Understanding Time Complexity (N²)
There is a nested “for” loop and for every iteration loop increments by one. Now, if we are asked about the time complexity of the above scenario, we give a quick answer O(N²) or Theta(N²) or Omega(N²). Yes, the answer is right. But, if you would like to know ‘Why’ or ‘How’ is it ‘N²’, then this is the article for you.
Readers who already knew it, feel free to correct me if I am sliding out in a wrong way.
The output of the above program is -
Time Complexity : It is the computational complexity that describes the amount of time a computer takes to run an algorithm. Time complexity is commonly estimated by counting the number of elementary operations performed by the algorithm.
As per the definition we should focus on the number of elementary operations in a program. Here inside the nested “for” loop, there is only one operation is taking place i.e., System.out.println(“*”).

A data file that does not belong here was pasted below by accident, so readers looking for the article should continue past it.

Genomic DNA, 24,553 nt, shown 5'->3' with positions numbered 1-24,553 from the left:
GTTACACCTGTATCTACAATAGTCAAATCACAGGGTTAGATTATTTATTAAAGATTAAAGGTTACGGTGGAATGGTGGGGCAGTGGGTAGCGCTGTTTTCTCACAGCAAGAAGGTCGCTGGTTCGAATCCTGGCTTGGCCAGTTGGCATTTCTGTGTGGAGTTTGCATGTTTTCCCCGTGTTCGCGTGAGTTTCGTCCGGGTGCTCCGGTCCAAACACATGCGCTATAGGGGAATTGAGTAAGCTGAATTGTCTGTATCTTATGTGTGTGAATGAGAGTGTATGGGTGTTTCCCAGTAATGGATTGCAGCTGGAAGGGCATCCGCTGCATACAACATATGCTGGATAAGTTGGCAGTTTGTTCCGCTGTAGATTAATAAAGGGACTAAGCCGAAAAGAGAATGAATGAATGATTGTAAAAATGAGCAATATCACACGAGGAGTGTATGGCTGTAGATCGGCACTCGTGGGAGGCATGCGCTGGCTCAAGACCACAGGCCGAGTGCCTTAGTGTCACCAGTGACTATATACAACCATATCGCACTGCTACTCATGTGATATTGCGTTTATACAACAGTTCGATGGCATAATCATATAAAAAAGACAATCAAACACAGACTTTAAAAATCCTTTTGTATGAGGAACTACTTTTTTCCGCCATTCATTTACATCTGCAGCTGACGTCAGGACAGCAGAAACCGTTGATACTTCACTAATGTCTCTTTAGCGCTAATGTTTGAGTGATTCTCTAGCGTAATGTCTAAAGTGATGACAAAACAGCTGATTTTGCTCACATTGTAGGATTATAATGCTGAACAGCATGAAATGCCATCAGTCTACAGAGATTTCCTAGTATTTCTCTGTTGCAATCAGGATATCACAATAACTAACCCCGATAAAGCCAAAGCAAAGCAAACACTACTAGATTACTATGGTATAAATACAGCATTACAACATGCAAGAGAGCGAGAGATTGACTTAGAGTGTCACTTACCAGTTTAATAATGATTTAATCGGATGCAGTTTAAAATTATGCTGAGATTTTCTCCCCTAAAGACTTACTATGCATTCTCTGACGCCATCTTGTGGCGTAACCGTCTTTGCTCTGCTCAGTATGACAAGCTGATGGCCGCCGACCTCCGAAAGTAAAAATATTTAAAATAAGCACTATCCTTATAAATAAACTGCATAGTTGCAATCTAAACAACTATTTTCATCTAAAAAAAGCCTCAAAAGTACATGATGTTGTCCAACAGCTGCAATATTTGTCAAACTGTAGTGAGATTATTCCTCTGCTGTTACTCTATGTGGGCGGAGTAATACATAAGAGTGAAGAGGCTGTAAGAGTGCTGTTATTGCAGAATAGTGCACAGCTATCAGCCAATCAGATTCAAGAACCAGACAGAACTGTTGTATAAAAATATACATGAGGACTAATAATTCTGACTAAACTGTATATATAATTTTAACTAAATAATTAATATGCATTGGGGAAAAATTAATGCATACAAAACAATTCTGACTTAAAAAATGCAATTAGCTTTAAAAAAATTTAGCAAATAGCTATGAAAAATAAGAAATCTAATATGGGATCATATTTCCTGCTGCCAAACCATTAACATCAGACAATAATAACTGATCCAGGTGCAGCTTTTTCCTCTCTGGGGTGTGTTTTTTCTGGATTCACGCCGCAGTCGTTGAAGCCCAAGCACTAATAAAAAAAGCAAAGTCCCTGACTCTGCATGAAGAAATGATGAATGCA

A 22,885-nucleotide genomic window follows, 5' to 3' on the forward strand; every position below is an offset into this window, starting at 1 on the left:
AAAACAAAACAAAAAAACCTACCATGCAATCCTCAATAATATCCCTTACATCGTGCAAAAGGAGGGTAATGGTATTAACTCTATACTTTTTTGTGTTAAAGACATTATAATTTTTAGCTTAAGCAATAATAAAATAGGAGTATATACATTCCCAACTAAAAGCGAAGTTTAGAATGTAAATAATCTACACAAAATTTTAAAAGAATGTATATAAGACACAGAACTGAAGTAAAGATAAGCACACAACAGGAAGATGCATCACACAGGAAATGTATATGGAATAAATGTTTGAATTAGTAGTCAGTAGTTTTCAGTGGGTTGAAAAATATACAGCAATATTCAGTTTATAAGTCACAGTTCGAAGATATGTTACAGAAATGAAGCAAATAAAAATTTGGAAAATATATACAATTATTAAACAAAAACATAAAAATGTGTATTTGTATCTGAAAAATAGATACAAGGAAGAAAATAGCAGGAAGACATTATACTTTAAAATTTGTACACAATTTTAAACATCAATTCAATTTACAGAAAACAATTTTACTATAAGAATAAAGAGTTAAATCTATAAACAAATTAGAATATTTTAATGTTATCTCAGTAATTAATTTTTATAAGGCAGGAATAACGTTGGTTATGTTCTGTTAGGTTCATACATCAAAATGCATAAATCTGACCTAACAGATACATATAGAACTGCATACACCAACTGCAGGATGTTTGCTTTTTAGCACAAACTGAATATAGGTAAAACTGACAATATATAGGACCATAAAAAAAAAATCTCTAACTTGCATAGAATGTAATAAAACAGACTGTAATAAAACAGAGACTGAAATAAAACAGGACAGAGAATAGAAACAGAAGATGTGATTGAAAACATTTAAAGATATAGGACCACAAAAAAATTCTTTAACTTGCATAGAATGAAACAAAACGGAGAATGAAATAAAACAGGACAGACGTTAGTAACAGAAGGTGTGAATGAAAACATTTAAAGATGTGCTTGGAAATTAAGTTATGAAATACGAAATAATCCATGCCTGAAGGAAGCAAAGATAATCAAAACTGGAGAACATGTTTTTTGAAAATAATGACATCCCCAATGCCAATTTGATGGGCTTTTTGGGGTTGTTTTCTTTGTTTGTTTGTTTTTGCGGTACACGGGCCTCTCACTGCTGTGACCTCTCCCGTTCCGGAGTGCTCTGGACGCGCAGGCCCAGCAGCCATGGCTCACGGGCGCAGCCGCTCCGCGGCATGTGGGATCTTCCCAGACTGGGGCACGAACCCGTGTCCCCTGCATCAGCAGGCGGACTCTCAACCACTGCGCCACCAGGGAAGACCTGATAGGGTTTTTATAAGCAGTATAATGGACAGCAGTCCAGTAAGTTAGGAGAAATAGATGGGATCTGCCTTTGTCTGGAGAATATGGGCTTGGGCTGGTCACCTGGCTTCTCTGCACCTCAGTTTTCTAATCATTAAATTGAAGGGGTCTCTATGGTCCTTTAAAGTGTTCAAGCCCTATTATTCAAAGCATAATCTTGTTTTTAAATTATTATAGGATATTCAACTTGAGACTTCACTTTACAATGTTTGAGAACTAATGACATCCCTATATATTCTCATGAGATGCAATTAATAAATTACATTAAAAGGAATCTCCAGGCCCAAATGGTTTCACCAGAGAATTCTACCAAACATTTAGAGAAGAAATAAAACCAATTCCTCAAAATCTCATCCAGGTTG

Now if we count the number of System.out.println(“*”) statement executes, this will be the time-complexity.
From the output of the above program, counting the number of stars defines the count of System.out.println(“*”) execution. For input ‘N = 5’, number of stars = 1+2+3+4+5 = 15. This calculation can be formulated as sum of ’n’ numbers i.e., N(N+1)/2.
From the above, we deduce System.out.println(“*”) executed 15 times. Consider this as LHS. Now if we substitute ‘N = 5’ in N², we get the value 25. Consider this as RHS. Though the comparison between LHS and RHS fails, we consider N² as solution for the above program.
Simplify ‘N(N+1)/2’ further, we get (N²/2+N/2). Since we consider only higher power variable and neglect constants, we deduce the solution to N².
So, the notation N² is just an estimate but not accurate measurement.
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